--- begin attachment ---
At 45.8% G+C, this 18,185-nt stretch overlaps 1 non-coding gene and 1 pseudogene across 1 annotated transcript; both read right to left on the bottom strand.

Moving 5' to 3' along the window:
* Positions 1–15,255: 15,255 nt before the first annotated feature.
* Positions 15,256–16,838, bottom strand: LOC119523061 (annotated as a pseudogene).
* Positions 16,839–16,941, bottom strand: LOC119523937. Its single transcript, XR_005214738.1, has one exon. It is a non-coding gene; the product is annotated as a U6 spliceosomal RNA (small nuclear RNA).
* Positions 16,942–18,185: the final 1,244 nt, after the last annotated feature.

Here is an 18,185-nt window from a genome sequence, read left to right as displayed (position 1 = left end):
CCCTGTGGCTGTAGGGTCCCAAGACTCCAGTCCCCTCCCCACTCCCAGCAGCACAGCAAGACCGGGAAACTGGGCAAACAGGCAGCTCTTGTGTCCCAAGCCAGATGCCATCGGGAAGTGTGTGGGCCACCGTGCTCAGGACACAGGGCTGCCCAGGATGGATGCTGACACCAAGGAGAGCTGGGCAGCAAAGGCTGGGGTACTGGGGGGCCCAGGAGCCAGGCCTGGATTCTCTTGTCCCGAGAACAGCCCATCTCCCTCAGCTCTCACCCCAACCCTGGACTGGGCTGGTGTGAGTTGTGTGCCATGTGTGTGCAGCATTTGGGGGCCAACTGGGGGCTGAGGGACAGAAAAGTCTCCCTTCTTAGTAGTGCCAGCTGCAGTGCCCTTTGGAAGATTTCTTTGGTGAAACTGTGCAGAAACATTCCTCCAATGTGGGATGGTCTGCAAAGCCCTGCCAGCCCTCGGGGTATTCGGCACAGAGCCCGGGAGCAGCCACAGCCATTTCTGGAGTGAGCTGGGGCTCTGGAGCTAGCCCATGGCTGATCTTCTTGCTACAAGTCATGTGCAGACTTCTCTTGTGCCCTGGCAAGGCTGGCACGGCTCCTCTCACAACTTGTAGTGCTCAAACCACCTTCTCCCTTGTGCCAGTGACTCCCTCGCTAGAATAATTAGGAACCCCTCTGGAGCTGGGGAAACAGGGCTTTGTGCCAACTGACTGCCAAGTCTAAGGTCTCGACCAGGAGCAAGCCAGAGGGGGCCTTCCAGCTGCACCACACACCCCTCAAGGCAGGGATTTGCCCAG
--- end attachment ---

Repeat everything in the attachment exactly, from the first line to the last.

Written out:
At 45.8% G+C, this 18,185-nt stretch overlaps 1 non-coding gene and 1 pseudogene across 1 annotated transcript; both read right to left on the bottom strand.

Moving 5' to 3' along the window:
* Positions 1–15,255: 15,255 nt before the first annotated feature.
* Positions 15,256–16,838, bottom strand: LOC119523061 (annotated as a pseudogene).
* Positions 16,839–16,941, bottom strand: LOC119523937. Its single transcript, XR_005214738.1, has one exon. It is a non-coding gene; the product is annotated as a U6 spliceosomal RNA (small nuclear RNA).
* Positions 16,942–18,185: the final 1,244 nt, after the last annotated feature.

Here is an 18,185-nt window from a genome sequence, read left to right as displayed (position 1 = left end):
CCCTGTGGCTGTAGGGTCCCAAGACTCCAGTCCCCTCCCCACTCCCAGCAGCACAGCAAGACCGGGAAACTGGGCAAACAGGCAGCTCTTGTGTCCCAAGCCAGATGCCATCGGGAAGTGTGTGGGCCACCGTGCTCAGGACACAGGGCTGCCCAGGATGGATGCTGACACCAAGGAGAGCTGGGCAGCAAAGGCTGGGGTACTGGGGGGCCCAGGAGCCAGGCCTGGATTCTCTTGTCCCGAGAACAGCCCATCTCCCTCAGCTCTCACCCCAACCCTGGACTGGGCTGGTGTGAGTTGTGTGCCATGTGTGTGCAGCATTTGGGGGCCAACTGGGGGCTGAGGGACAGAAAAGTCTCCCTTCTTAGTAGTGCCAGCTGCAGTGCCCTTTGGAAGATTTCTTTGGTGAAACTGTGCAGAAACATTCCTCCAATGTGGGATGGTCTGCAAAGCCCTGCCAGCCCTCGGGGTATTCGGCACAGAGCCCGGGAGCAGCCACAGCCATTTCTGGAGTGAGCTGGGGCTCTGGAGCTAGCCCATGGCTGATCTTCTTGCTACAAGTCATGTGCAGACTTCTCTTGTGCCCTGGCAAGGCTGGCACGGCTCCTCTCACAACTTGTAGTGCTCAAACCACCTTCTCCCTTGTGCCAGTGACTCCCTCGCTAGAATAATTAGGAACCCCTCTGGAGCTGGGGAAACAGGGCTTTGTGCCAACTGACTGCCAAGTCTAAGGTCTCGACCAGGAGCAAGCCAGAGGGGGCCTTCCAGCTGCACCACACACCCCTCAAGGCAGGGATTTGCCCAG